The book of Bamidbar (Numbers) is a book of journey and rebellion. The people of Israel move through the wilderness, sinning, fighting, repenting and then repeating. By the book’s end (which we reach this week) the entire lot of freed slaves will be condemned to die in the wilderness, along with all of their leaders. (The sole exceptions are Joshua and Caleb, spared the curse of desert-death by their heroic willingness to see the land of Canaan for what it could be rather than for what it was self-evidently was.) A war against the nefarious Midianites has helped bring some much-needed unity to the fractious people of Israel, but as the people finally arrive on the cusp of the Promised Land, one imagines that everyone involved must have noticed that things had not really gone according to plan. Even at this late date, as the journey through the wilderness comes to its whimper of an end, things continue to go wrong. Two tribes, seemingly happy to stop before even entering the land of Canaan, try to opt-out of their responsibilities to assist in the conquest of the land, earning a stern rebuke from Moses. The thorny issue of succession within the family Zelophad (the man with only sons–his daughters were allowed to inherit) rears its head again, as the agreed upon solution unravels when reality sets in. And even the war that was supposed to bring the people together ends up leading to yet more sin when the people fail to follow the (somewhat bloody) rules of engagement Moses had instituted. The high point of the Sinai revelation must have seemed far away to the exhausted proto-nation that found itself on the plains of Moab.
But as difficult as the journey has been, the Torah is insistent that we remember ever step. The beginning of parashat Mase’ei (the second of our double-portion Shabbat) is a recap of the Israelite journey thus far, beginning from Ramses in Egypt and ending with the people camped by the Jordan. The retelling is almost entirely bloodless: it is list rather than a travelogue. Only the death of Aaron is recorded as a narrative addition, the rest of the journey is recounted merely as a series of locations, as if the people of Israel simply moved from place to place without friction or drama. But of course we know that not to be the case. According to a midrash in Bamidbar Rabbah, God commands Moses to remind the people of all the places they provoked the wrath of the Divine. RASHI has a different take, arguing that this list is a reminder of God’s kindness: the litany of stops is meant to tell us that although God had decreed that the people must wander for years in the wilderness, he did not make them walk unceasingly. There was rest for the weary. The commentator Sforno has yet a third idea, positing that the list highlights the people’s willingness to follow God into what the prophet Jeremiah calls a “land unsown” (2:2) in his peon to the Exodus generation. In this version, the list of stages is neither a litany of Israel’s shameful rebellions nor a reminder of God’s mercy, but instead an opportunity to recount the great courage exhibited by a community of people who stepped boldly into the welter and wastes of the desert wilderness.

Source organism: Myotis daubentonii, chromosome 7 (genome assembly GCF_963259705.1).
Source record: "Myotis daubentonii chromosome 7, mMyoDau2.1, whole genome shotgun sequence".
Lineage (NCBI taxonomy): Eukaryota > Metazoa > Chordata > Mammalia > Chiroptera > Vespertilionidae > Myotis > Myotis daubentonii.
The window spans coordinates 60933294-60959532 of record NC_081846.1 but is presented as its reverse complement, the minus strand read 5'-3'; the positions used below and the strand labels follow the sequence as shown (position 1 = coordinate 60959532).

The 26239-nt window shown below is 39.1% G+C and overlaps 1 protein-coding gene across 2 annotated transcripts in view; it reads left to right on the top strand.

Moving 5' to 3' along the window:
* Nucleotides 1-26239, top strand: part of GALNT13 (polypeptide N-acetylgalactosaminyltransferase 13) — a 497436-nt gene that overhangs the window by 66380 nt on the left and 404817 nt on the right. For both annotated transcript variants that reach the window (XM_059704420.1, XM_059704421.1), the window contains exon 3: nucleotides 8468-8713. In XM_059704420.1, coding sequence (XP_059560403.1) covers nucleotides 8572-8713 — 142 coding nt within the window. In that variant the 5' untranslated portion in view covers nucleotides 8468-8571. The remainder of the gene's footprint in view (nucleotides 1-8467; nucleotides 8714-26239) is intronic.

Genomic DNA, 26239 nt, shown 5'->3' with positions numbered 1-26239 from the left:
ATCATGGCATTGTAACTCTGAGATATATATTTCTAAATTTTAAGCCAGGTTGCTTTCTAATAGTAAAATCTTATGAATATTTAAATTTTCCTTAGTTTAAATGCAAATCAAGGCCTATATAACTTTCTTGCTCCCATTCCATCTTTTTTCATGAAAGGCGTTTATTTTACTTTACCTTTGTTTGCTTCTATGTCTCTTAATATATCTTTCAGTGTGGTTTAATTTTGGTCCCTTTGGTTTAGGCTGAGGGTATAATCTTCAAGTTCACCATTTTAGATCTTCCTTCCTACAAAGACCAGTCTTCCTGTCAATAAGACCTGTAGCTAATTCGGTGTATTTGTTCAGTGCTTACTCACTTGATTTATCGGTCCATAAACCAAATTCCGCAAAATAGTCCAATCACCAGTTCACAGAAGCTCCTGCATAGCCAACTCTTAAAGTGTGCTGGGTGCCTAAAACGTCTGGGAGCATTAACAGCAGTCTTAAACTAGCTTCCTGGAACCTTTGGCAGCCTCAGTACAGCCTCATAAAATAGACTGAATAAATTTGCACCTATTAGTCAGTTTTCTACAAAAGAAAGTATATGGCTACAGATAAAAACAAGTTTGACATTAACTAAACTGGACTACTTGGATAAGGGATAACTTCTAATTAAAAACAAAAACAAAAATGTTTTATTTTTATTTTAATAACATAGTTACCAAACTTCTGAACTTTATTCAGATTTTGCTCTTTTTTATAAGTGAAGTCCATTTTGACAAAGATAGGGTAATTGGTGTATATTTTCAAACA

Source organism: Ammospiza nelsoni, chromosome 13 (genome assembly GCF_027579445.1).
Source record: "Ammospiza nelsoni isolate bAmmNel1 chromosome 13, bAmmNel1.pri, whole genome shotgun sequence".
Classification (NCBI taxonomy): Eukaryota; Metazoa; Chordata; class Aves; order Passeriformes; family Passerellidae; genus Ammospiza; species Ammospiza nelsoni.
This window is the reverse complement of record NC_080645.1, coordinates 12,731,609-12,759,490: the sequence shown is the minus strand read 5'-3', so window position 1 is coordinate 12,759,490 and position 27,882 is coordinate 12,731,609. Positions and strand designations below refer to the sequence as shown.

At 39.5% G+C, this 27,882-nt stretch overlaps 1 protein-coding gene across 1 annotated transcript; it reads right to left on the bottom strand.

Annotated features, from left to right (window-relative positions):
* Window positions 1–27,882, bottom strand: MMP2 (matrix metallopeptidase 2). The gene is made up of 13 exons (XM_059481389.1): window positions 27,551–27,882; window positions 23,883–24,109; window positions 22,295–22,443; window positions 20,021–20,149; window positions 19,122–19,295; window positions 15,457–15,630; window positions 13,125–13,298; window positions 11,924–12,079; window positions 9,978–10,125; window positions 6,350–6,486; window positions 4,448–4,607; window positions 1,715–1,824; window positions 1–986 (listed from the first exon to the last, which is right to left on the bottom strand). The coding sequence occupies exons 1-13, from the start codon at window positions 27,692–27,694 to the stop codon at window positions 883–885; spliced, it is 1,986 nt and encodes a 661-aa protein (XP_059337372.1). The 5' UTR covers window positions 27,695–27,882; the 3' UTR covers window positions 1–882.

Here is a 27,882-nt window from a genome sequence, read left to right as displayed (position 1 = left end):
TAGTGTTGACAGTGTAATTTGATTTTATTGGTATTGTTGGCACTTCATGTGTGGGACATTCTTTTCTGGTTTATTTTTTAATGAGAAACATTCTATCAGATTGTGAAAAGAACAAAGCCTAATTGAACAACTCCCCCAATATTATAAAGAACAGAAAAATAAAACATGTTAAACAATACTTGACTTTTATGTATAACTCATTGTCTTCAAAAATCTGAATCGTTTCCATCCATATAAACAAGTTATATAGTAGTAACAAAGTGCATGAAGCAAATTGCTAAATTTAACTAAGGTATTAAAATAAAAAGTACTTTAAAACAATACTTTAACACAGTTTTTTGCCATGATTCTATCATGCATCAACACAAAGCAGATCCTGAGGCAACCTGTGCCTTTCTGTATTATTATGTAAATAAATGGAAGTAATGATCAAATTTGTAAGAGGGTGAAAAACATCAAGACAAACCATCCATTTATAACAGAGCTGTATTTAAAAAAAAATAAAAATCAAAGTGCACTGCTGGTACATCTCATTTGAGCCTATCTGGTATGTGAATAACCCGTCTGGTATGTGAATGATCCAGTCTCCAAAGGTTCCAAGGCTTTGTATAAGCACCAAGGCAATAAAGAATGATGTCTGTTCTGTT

Perhaps it is inevitable that the recounting of the Israel’s past should be a subject of debate in our tradition. The telling of history is always freighted with the concerns of the present. The author of the Midrash read the book of Numbers and saw a people steeped in sin and thus imagined the Torah’s recitation of the people’s journey as a summary of failure. RASHI, on the other hand, read the book of Numbers and saw an ever-patient God allowing the rebellious people to continue onward to the Promised Land. His version of the list of stops thus expresses that version of the story being told. And finally, Sforno, taking the view of Jeremiah, saw a people following a God they barely knew into a nowhere they could not predict. This people is deserving of praise; and thus for Sforno praise is what the journey’s history is meant to be. None of these readings is wrong and each can exist beside the other without forcing us to choose. The people are sinful. God is merciful. The people are brave. Sometimes we need to tell one story, and sometimes the other. No story is the only story. History is never just a list of names and places and dates. History is also the memory that fills the spaces around the fixed objects of the when and the where, the who and the what. History is also the why.
On Sunday, many visitors will come to our camp and hear the story of the summer so far from campers and staff. The stories they tell will be far more than a list of places, programs and events. Those places matter, as do the programs we plan and the events we create. But what happens in the spaces between those concrete items are what really tell the history of a summer at Camp. The relationships we form, the acts of kindness and compassion that we do for each other, the way a community comes together. More than that: the private jokes, the “you had to be there” moments” the “only at Camp” feelings and experiences, these too are part of the stories we try (and sometimes fail) to tell of the time we spend at Camp. These are the stories our visitors will hear on Sunday. This the history of our summer so far at Camp. We are thrilled to have you join us here, to walk this ground, to see the places and the buildings and the people. We cannot wait for you to hear our story.